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Robert Taft S. J.

The Evolution of the Byzantine “Divine Liturgy”

Orientalia Christiana Periodica XLIII, Roma 1977, p. 8-30

The Dismissal

The conclusion of the liturgy is clear enough. It goes as follows:

"Let us depart in peace".
"In the name of the Lord".
Prayer Behind the Ambo
Ps. 112:2 ("Blessed be the name of the Lord...") thrice.
Prayer in the Skeuophylakion

The original final blessing prayer, the so-called "Prayer behind the Ambo" (ὀπισθάμβωνος), was probably said from the great ambo in the center of the nave as the clergy processed down the solea or processional path on their way out of the church to the skeuophylakion at the end of the service. One more prayer, the "Prayer in the Skeuophylakion", was said in the skeuophylakion at the consummation of the left-over gifts, thus rounding off the liturgy just as it began, with a prayer over the gifts in the sacristy.

What follows this prayer in today's rite is the traditional ending of the Byzantine monastic office, which was added to the mass as a second conclusion, in the middle ages, because of a more recent tendancy in Byzantine liturgical development to shape all the services so that their beginning and end look more or less alike. The Romans are doing somewhat the same thing today. The only difference is that they have chosen as their model the Liturgy of the Word, whereas the Byzantines, under monastic influence, opted for the Palestinian monastic office that came to hold sway throughout the Byzantine East after the fall of Constantinople to the Latins in the Fourth Crusade (1204).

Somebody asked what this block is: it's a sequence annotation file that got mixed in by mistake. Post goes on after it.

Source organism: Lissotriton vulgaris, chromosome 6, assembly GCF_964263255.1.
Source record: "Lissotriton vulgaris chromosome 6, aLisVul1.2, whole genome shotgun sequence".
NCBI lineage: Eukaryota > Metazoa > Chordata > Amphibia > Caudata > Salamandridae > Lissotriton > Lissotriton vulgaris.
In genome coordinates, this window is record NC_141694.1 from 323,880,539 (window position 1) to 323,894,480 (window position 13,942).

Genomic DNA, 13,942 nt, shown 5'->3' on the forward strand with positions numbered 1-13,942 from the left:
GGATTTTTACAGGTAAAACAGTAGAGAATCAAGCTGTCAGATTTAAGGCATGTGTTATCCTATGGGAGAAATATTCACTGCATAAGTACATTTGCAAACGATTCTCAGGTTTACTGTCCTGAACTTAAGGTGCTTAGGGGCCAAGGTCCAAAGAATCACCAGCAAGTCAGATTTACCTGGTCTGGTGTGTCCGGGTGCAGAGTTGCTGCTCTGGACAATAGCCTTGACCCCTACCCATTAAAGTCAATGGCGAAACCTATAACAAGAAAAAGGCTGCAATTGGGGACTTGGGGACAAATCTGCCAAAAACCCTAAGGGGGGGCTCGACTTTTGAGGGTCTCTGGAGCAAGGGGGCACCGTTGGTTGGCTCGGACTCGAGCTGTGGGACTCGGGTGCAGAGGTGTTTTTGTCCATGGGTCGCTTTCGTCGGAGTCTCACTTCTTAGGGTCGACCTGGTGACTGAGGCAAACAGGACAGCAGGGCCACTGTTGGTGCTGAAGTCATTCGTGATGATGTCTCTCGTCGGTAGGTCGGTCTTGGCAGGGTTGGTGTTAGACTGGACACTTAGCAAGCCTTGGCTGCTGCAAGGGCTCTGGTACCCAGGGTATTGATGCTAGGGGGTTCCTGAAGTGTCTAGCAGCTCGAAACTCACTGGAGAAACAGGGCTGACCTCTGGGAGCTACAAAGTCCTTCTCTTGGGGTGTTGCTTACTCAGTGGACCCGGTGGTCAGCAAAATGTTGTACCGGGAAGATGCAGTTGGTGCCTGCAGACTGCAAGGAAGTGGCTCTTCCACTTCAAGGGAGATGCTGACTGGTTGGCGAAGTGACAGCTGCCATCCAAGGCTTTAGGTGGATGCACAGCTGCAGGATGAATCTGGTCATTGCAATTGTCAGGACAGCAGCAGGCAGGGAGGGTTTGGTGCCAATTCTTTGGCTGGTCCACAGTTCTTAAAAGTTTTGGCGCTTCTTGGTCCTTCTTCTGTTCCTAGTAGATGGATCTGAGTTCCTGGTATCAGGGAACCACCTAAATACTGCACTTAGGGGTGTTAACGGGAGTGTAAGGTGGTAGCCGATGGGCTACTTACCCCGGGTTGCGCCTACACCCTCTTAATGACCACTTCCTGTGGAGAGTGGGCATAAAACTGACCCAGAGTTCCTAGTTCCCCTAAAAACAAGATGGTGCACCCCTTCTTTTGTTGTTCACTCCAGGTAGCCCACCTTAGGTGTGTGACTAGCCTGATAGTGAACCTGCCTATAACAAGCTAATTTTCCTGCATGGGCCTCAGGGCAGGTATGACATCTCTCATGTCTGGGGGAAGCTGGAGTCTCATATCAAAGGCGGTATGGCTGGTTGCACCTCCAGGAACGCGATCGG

By way of conclusion, let me anticipate a typical question: "We have been observing the evolution of the most complex ritual in Christendom. Who legislated it all?" The answer, of course, is no one. The Eastern solution to the Western dilemma of rubricism or anarchy is not canon law, nor the liturgical commission, nor the Congregation of Rites, but the supple continuity of a living tradition. There may be a message here for us all.

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